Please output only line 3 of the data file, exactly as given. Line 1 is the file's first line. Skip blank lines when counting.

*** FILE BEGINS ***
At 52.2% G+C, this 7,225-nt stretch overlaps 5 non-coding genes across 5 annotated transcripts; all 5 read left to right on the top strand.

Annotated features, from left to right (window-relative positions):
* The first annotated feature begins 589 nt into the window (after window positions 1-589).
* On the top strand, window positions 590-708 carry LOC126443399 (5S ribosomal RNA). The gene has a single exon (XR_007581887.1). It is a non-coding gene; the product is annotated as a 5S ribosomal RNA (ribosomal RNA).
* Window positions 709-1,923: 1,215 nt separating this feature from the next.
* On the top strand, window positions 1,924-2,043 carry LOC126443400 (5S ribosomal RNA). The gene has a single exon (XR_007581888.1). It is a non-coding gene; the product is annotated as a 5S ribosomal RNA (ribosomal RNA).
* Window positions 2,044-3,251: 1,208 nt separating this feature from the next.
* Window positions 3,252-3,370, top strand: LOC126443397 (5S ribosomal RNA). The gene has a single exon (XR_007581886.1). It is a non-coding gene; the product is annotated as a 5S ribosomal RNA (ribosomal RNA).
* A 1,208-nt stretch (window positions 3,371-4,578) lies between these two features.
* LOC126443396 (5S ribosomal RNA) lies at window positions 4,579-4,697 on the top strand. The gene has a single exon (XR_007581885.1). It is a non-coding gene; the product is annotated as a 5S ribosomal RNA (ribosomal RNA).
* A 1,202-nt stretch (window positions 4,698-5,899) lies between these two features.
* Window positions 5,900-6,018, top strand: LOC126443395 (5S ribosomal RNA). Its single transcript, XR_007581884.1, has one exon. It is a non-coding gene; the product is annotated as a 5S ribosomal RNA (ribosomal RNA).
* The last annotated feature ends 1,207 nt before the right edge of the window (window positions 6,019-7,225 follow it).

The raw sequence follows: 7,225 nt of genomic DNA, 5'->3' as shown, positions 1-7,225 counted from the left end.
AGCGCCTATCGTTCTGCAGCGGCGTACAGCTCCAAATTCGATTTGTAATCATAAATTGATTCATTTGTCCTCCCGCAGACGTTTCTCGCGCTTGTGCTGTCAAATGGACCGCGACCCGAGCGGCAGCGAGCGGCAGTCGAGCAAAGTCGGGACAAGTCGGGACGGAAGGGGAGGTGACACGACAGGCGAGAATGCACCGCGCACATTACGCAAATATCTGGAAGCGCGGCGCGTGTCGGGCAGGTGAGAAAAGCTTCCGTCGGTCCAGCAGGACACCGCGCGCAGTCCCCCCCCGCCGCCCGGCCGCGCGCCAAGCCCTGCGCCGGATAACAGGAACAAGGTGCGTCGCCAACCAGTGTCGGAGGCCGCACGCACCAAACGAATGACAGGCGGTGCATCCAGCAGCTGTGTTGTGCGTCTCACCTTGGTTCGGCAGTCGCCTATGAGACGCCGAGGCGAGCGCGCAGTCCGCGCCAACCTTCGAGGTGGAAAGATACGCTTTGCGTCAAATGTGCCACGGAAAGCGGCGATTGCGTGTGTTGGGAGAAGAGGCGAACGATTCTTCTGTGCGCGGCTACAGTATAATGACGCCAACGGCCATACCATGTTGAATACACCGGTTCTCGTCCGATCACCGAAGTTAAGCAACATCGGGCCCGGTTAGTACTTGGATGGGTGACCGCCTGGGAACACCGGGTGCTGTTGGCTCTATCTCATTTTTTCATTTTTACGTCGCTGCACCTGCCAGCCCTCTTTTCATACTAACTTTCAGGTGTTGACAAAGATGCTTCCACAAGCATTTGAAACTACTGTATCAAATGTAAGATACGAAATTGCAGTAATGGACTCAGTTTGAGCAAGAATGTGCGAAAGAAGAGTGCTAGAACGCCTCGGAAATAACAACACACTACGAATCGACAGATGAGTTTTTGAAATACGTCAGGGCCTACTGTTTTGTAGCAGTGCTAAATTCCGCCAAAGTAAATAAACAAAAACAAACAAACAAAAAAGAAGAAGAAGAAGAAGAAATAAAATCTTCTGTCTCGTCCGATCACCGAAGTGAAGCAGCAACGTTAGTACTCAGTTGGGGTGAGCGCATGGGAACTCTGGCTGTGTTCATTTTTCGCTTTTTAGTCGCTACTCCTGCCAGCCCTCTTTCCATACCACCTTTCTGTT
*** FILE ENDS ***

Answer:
* The first annotated feature begins 589 nt into the window (after window positions 1-589).